One Wednesday I noticed that there was a new farmer at the market, and when business was slow, I wandered down to introduce myself. “Meredith’s Organic Produce,” said the sign. “Are you Meredith?” I asked. She was. She was a sturdy woman, 30-something I would guess, wearing hiking boots and shorts and a long-sleeved jersey. Her hair was in a braid down her back. She wasn’t beautiful in a Cosmopolitan cover girl sort of way, but she was handsome as robustly healthy people sometimes are.
Meredith had set out a small display of carrots and beets and radishes, bok choy, lettuce, escarole, green onions, and a few other such things. The root crops were scrubbed clean, and the produce was presented with care and obvious affection. There wasn’t much of it, though; it had all fit in a little Honda hatchback. Meredith told me that she had rented an acre of ground, and that this was her first attempt at farming, and her first market, and she was nervous. “Don’t worry,” I said. “Your produce is beautiful. You’ll have no trouble selling it.” She told me where her farm was and gave me permission to visit sometime.
It was a few weeks later that I was driving down a country road and noticed someone in a field pulling a grain drill with an old two-cylinder John Deere Lindeman crawler. This is a rare tractor, and I hadn’t realized that there was one in the area. I pulled off onto a side road so I could watch the tractor and listen to the distinctive sound of its engine, the way a birder might pull off to watch an unusual heron in a field. As I was preparing to leave, I realized that where I had turned off was the road leading to Meredith’s farm. I drove on down to have a look.
I spotted her little Honda and pulled in beside it. Meredith laid off pulling weeds and came to see who was visiting. She remembered who I was and gave me a tour of her farm — more of a garden, really, than a farm. “I double-dug all these beds by hand,” she said proudly.
“You hand-dug these? You don’t have a tractor, or even a rototiller?”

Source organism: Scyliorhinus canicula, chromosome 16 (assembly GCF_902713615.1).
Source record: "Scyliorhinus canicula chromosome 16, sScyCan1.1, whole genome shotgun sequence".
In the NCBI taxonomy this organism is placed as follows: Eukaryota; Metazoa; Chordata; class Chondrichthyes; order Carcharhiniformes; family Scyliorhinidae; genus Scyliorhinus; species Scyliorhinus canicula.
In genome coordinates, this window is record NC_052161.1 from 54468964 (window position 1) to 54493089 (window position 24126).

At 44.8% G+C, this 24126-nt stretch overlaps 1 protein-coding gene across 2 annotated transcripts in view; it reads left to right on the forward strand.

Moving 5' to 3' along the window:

“Well, this land is organic, and I didn’t want to use any synthetic chemicals on it, including fossil fuel, even though the organic code allows it. It just didn’t seem to be in the right spirit.”
I was impressed. I’ve always been skeptical of those organic farmers who are so insufferably self-righteous about not using synthetic chemicals but who drive up and down the place in a tractor spewing carcinogenic diesel smoke all over their crops. I felt like I’d finally met an honest organic farmer. A little bit cuckoo, perhaps, but honest.
“Of course,” she went on, “my car uses fossil fuel, and the UPS truck, and so on, but I wanted to spare at least this piece of land.”
“That’s admirable,” I said, but at the same time I was thinking to myself, “I bet she’s not making even two dollars an hour.” She had told me that her husband was a mechanic at the state motor pool; probably he made a good wage and had good benefits. Perhaps her farming was meant as some kind of spiritual practice rather than a business, but I didn’t ask.
The following Wednesday, just as the market was beginning, I glanced down the aisle, and there was Meredith with a stricken look on her face. I came out from behind my tables and walked down to her stand. “Is everything okay? You look troubled.”
“Oh,” she said, “the very first customer bought my most beautiful bunch of carrots and three heads of radicchio, and it’s ruined my display. It was so beautiful, before.”
“Yeah,” I said, “they have a way of doing that, the buggers, buying up the best stuff first.” Most of the farmers bring a whole truckload, and only a small part of it is set out for display. As produce is sold, they replace it from their reserves. But Meredith didn’t have much produce, and it was all set out, with no backup.
Perhaps she had a mental image of herself standing behind her tableau of vegetables, a golden nimbus around her like the gilded rays streaming from a medieval Madonna; and all her labor, whether she was conscious of it or not, was directed toward fulfilling this image. Now, just as she had achieved her dream, the very first customer had come along and handed her a couple of shabby dollars and wrecked it.
I dropped out of the market for the winter in late November; Meredith had quit a few weeks earlier. The following spring I expected to see her back, but she didn’t show, and one day when I was in the neighborhood, I drove down the little road to her acre. The place was abandoned. Some unharvested bok choy had bolted; its flower stalks waved in the breeze. The ground was coming up in bindweed and thistles.
In May, Meredith came through the market and stopped to say hello. “I see you’ve given up the farming business,” I said.
“Yes,” she said. Patting her belly, which was getting big, she smiled and said, “I’m growing a different crop now.”
“Congratulations!” I said. “That’s wonderful.” As she walked off, I reflected that maybe her year of babying her little crops of tender vegetables had been not a business at all, but a trial run at motherhood, a great welling up of maternal instinct that now had found its rightful object.
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